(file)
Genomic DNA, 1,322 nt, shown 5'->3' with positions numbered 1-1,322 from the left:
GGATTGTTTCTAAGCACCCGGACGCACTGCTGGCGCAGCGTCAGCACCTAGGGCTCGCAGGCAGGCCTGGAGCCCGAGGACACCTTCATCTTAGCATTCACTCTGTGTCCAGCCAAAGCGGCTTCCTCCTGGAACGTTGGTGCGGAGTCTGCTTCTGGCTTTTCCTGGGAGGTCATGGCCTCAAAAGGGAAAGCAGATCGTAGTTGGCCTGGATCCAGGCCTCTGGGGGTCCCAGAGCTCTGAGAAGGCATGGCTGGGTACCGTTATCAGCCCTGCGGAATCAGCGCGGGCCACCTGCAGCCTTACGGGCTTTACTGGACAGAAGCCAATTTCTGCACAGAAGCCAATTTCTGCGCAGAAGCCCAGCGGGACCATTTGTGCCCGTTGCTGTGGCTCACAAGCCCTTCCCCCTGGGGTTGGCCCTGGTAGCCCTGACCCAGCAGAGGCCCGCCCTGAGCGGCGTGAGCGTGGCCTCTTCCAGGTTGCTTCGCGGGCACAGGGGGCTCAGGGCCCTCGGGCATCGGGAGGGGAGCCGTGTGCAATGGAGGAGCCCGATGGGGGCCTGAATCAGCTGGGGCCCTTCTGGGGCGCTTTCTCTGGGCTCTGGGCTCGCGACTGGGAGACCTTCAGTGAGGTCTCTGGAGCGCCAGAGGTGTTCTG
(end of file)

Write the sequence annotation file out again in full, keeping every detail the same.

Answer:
Genomic DNA, 1,322 nt, shown 5'->3' with positions numbered 1-1,322 from the left:
GGATTGTTTCTAAGCACCCGGACGCACTGCTGGCGCAGCGTCAGCACCTAGGGCTCGCAGGCAGGCCTGGAGCCCGAGGACACCTTCATCTTAGCATTCACTCTGTGTCCAGCCAAAGCGGCTTCCTCCTGGAACGTTGGTGCGGAGTCTGCTTCTGGCTTTTCCTGGGAGGTCATGGCCTCAAAAGGGAAAGCAGATCGTAGTTGGCCTGGATCCAGGCCTCTGGGGGTCCCAGAGCTCTGAGAAGGCATGGCTGGGTACCGTTATCAGCCCTGCGGAATCAGCGCGGGCCACCTGCAGCCTTACGGGCTTTACTGGACAGAAGCCAATTTCTGCACAGAAGCCAATTTCTGCGCAGAAGCCCAGCGGGACCATTTGTGCCCGTTGCTGTGGCTCACAAGCCCTTCCCCCTGGGGTTGGCCCTGGTAGCCCTGACCCAGCAGAGGCCCGCCCTGAGCGGCGTGAGCGTGGCCTCTTCCAGGTTGCTTCGCGGGCACAGGGGGCTCAGGGCCCTCGGGCATCGGGAGGGGAGCCGTGTGCAATGGAGGAGCCCGATGGGGGCCTGAATCAGCTGGGGCCCTTCTGGGGCGCTTTCTCTGGGCTCTGGGCTCGCGACTGGGAGACCTTCAGTGAGGTCTCTGGAGCGCCAGAGGTGTTCTG